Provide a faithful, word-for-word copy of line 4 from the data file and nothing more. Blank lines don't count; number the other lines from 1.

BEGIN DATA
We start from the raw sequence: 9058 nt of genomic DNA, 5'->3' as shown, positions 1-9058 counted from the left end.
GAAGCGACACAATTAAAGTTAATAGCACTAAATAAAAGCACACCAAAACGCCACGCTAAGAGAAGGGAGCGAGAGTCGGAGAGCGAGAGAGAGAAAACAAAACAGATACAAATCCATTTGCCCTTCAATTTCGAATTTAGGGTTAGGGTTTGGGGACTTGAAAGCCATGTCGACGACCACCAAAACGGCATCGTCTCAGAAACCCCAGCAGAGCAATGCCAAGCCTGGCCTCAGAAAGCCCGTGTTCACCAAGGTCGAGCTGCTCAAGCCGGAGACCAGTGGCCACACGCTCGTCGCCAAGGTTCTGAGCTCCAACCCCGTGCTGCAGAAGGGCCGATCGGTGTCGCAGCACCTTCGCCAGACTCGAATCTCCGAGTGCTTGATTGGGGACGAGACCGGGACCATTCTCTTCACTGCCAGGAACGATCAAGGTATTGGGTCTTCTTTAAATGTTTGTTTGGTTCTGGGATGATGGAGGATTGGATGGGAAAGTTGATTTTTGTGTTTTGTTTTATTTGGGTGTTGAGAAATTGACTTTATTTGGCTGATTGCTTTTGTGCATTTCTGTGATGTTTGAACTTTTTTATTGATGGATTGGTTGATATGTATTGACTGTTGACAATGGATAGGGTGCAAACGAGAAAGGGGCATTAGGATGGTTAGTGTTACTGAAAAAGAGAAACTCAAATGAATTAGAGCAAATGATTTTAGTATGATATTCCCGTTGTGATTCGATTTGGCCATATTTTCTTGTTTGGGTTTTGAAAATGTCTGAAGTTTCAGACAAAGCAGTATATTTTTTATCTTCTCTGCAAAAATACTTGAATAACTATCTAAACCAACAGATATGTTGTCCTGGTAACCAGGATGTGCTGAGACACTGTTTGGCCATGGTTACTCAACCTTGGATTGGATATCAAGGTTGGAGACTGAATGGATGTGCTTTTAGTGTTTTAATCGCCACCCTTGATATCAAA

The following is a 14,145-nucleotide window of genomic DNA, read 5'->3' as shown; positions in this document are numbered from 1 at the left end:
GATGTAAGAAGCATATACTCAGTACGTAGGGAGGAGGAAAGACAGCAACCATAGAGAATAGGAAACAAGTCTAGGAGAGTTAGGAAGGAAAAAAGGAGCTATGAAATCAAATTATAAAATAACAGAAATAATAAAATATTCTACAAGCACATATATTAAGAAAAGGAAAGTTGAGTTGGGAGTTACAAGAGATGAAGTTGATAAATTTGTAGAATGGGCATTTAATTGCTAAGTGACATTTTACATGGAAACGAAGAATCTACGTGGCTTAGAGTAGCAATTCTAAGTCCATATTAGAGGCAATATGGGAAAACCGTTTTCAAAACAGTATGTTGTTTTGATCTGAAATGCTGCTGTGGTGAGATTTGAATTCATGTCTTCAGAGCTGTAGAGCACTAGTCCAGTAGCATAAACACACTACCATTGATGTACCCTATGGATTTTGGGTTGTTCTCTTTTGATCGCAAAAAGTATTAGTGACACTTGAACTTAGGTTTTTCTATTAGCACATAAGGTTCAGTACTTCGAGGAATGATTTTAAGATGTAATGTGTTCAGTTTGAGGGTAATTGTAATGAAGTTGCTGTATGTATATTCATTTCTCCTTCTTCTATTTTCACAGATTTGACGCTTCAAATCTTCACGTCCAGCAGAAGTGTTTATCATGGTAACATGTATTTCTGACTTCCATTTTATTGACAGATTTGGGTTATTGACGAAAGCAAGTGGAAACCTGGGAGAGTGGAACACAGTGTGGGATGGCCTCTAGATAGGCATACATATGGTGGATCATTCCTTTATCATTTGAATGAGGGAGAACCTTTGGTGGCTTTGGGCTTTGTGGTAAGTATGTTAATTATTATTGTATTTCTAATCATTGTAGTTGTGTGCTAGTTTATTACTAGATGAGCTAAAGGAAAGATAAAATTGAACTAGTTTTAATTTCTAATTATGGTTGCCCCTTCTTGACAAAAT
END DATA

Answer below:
GATGTAAGAAGCATATACTCAGTACGTAGGGAGGAGGAAAGACAGCAACCATAGAGAATAGGAAACAAGTCTAGGAGAGTTAGGAAGGAAAAAAGGAGCTATGAAATCAAATTATAAAATAACAGAAATAATAAAATATTCTACAAGCACATATATTAAGAAAAGGAAAGTTGAGTTGGGAGTTACAAGAGATGAAGTTGATAAATTTGTAGAATGGGCATTTAATTGCTAAGTGACATTTTACATGGAAACGAAGAATCTACGTGGCTTAGAGTAGCAATTCTAAGTCCATATTAGAGGCAATATGGGAAAACCGTTTTCAAAACAGTATGTTGTTTTGATCTGAAATGCTGCTGTGGTGAGATTTGAATTCATGTCTTCAGAGCTGTAGAGCACTAGTCCAGTAGCATAAACACACTACCATTGATGTACCCTATGGATTTTGGGTTGTTCTCTTTTGATCGCAAAAAGTATTAGTGACACTTGAACTTAGGTTTTTCTATTAGCACATAAGGTTCAGTACTTCGAGGAATGATTTTAAGATGTAATGTGTTCAGTTTGAGGGTAATTGTAATGAAGTTGCTGTATGTATATTCATTTCTCCTTCTTCTATTTTCACAGATTTGACGCTTCAAATCTTCACGTCCAGCAGAAGTGTTTATCATGGTAACATGTATTTCTGACTTCCATTTTATTGACAGATTTGGGTTATTGACGAAAGCAAGTGGAAACCTGGGAGAGTGGAACACAGTGTGGGATGGCCTCTAGATAGGCATACATATGGTGGATCATTCCTTTATCATTTGAATGAGGGAGAACCTTTGGTGGCTTTGGGCTTTGTGGTAAGTATGTTAATTATTATTGTATTTCTAATCATTGTAGTTGTGTGCTAGTTTATTACTAGATGAGCTAAAGGAAAGATAAAATTGAACTAGTTTTAATTTCTAATTATGGTTGCCCCTTCTTGACAAAAT